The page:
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Daniel Takes a Train (szerencsés Dániel)

Director: Pal Sandor
Cast: Peter Rudolf, Katalin Szerb, Sandor Zsoter

(Hungarian Film Production; 1983; re-release: Facets Video, 2001)

Life During Wartime

One of the many stories covered in the deluge of media surrounding the recent attacks on the Pentagon and the World Trade Center is the growing refugee crisis along the Afghanistan-Pakistani border. Driven from their homes by the specter of U.S. retaliation, thousands of Afghanis have become displaced and are now dependent upon humanitarian aid to provide their shelter, food, and medical treatment. While images of these refugees have appeared on tv and in print frequently, network news has utterly failed to represent the dire plight of those who have fled their homes in fear for their lives. An in-depth examination of the trauma of forced human displacement is, however, available in Daniel Takes a Train. This Hungarian film explores at length the tensions and sorrows that befall the lives of political refugees and details how those lives persist, even in the grim face of war.


Adopted from a novel by Andras Mezei, the film is set amidst the crumbling rubble of Hungary in 1956, following the country’s invasion by the Soviet Union. The titular character Daniel (Peter Rudolf), is a teen-aged boy who leaves his home in Budapest to reunite with his girlfriend Mariann (Katalin Szerb), who has been spirited away by her parents in order to escape the Soviets. Accompanying Daniel is his good friend Gyuri (Sandor Zsoter), who has served in the rebel Hungarian militia (now defeated) and who looks to elude capture by Soviet forces. As their trip, and the film, progresses, Daniel and Mariann must confront the hostilities of Mariann’s parents, who see Daniel as a shiftless roustabout, while Gyuri must reconcile with his estranged father, a former member of the government he once sought to overthrow.


The film’s focus, however, is more widespread than the stories of these few protagonists. Daniel Takes a Train is concerned with constructing a portrait of an entire nation besieged by the horrors of war and with detailing the personal costs to individuals swept up in the cross-currents of political affairs. One train Daniel takes is filled with just such a national cross-section of Hungarian society. Crammed into the confines of a single passenger car are grandparents, young parents expecting their first children, businessmen, prostitutes, and children. All have been equally affected by the Soviet invasion and all face the same terror at fleeing into the unknown to escape death and destruction. And yet the film does not merely depict those affected as a faceless mass of suffering refugees.


Instead, the train’s inhabitants are shown to be distinct individuals brought together by extreme circumstances. Like any large group of people, they bicker, as when one girl yells at two debating men to stop speaking of politics. But they also laugh, often in macabre, “inappropriate” situations. In one particularly jarring scene, a father tells a joke to his family. He is interrupted, however, when someone notices an exhumation taking place in a graveyard they are passing. The film cuts from the jocular father to the grotesque spectacle of two men dragging an emaciated corpse from its grave, but then returns to the father who turns back to his family and friends and proceeds to deliver his punchline—much to the delight of his family. This scene embodies the larger project of Daniel Takes a Train: to show that, even in the face of unspeakable suffering and tragedy, people argue, people commune, and people laugh. Although altered by violence and chaos, life, in sum, goes on. Though filmed in 1983, such a message seems particularly relevant to the September 11 attacks, as the United States and the rest of the world wrestle with how to get back to “business as usual” after such tragedy. As Daniel Takes a Train ably illustrates, this process varies widely from individual to individual. Political rhetoric would lump all Americans together under a new banner of unity, but the processing of these events is an entirely personal and differentially structured undertaking. The film’s focus on the respective concerns of each of its main characters, as well as its attention to the peripheral individuals likewise affected, personalize the tragedies of war and bring the often faceless victims of military action into sharp detail.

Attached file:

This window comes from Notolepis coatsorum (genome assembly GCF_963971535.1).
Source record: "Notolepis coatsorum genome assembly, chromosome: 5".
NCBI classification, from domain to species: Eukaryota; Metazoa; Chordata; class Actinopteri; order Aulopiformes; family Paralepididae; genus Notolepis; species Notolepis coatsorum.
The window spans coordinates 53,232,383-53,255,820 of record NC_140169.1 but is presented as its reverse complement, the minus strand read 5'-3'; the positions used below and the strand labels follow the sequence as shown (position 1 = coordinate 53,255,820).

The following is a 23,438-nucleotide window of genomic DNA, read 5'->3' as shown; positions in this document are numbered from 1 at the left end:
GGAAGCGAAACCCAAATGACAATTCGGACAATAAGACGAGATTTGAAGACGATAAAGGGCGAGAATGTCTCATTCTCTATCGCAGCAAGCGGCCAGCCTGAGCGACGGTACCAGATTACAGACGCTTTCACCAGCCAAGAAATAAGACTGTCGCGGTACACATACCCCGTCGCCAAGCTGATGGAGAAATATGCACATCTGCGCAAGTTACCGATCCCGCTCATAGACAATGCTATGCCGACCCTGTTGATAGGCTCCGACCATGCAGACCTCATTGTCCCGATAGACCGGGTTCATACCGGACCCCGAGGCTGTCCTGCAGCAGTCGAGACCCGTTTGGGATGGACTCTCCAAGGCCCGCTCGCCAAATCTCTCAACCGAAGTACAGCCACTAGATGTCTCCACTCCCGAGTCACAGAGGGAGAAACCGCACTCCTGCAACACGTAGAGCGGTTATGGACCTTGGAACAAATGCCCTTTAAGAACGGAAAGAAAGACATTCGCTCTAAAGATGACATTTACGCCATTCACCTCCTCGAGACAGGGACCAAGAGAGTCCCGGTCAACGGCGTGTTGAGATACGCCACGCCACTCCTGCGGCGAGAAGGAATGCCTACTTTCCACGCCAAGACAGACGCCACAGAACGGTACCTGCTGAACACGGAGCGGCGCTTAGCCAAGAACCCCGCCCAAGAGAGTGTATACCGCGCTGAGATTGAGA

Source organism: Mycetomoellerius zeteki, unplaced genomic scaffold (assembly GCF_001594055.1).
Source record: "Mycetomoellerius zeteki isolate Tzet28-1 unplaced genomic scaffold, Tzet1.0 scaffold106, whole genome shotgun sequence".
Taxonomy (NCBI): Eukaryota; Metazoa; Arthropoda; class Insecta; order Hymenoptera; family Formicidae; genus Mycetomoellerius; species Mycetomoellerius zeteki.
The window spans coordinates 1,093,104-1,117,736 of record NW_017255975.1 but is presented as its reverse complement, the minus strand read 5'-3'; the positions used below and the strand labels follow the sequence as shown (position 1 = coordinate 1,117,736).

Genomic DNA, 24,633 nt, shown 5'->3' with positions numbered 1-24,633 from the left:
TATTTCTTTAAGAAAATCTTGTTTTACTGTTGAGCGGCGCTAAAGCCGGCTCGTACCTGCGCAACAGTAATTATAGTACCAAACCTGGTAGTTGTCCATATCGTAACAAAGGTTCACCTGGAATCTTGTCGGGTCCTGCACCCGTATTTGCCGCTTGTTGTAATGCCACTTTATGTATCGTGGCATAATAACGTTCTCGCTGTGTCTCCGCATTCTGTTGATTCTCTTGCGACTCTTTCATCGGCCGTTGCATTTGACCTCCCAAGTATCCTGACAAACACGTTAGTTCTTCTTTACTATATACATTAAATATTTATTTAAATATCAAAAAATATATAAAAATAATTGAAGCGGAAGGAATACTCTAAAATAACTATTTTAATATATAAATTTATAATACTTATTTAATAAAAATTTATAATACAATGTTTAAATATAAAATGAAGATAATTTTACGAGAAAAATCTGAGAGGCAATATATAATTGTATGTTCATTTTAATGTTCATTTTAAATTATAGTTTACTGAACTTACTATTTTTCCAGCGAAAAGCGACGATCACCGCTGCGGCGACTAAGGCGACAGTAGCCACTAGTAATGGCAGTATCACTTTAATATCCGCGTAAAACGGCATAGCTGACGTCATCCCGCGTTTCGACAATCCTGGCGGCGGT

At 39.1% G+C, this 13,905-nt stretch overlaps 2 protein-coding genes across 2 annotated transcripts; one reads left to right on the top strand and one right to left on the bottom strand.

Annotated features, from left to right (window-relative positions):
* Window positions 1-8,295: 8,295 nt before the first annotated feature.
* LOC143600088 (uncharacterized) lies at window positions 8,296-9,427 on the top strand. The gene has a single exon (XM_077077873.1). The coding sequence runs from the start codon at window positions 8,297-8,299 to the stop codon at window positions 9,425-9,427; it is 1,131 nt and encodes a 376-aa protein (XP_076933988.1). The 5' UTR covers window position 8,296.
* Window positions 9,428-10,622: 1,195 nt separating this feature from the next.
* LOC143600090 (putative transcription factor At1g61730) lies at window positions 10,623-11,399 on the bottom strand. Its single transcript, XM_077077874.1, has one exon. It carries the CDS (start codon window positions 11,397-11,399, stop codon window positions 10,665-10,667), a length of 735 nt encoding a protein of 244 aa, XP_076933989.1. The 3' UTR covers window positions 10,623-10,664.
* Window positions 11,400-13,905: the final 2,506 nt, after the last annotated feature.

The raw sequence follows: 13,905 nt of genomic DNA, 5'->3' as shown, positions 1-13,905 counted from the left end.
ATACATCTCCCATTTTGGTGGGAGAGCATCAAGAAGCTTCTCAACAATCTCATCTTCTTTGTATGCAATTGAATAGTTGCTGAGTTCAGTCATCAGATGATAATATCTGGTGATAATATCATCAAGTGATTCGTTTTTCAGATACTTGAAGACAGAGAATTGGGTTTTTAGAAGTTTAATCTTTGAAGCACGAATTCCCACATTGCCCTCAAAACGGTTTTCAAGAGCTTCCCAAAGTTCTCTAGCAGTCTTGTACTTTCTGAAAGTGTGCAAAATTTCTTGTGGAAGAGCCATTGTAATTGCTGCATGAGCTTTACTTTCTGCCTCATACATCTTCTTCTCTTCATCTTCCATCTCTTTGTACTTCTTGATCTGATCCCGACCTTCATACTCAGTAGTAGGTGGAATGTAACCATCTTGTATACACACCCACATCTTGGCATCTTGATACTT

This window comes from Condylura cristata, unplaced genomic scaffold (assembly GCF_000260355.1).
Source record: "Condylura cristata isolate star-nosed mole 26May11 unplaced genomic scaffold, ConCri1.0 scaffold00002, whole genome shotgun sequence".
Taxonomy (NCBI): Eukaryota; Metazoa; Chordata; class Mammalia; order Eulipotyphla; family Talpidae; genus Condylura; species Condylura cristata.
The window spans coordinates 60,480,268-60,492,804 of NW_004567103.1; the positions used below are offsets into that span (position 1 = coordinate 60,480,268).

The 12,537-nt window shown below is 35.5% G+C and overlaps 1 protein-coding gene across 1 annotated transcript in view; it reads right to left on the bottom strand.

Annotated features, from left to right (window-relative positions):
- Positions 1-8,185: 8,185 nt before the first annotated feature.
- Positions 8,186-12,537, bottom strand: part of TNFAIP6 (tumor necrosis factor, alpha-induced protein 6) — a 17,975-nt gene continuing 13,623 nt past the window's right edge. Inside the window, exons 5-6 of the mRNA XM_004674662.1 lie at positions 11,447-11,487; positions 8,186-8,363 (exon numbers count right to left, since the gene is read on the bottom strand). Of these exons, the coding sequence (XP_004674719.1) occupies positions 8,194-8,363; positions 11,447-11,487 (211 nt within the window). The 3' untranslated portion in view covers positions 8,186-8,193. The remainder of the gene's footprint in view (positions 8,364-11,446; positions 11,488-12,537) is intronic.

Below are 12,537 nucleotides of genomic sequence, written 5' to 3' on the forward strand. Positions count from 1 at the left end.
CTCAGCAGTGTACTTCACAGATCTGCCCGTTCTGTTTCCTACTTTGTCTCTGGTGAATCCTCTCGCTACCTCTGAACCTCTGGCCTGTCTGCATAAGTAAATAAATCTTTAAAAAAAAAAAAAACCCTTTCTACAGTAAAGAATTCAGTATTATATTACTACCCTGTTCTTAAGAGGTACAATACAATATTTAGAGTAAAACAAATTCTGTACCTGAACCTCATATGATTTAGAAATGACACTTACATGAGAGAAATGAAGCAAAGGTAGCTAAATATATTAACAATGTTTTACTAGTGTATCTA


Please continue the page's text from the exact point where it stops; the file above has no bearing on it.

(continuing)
In the wake of the attacks upon America, much has been made in the media, and by the government, about the need for a “return to normalcy.” The world is learning, as this film demonstrates that “normal” is quite a relative term. Life, certainly, continues in the face of unspeakable horrors, as it goes in so many forms in Daniel Takes a Train. But these forms are indelibly and irrevocably changed by the tragedies of strife. At the film’s conclusion, both Daniel and Gyuri are profoundly traumatized by the Soviet invasion, which comes directly to bear upon their respective personal lives. As the world anticipates a military conflict in Afghanistan, we would do well to heed the grim depictions in Daniel Takes a Train of the irreversible effects, the personalized trauma, and the immeasurable casualties of war.

Tobias Peterson served as PopMatters' Sport Editors and columnist (From the Cheap Seats). He holds an MA in English Literature (with a concentration in Cultural Studies) from George Mason University, where he studied representations of race in professional basketball.


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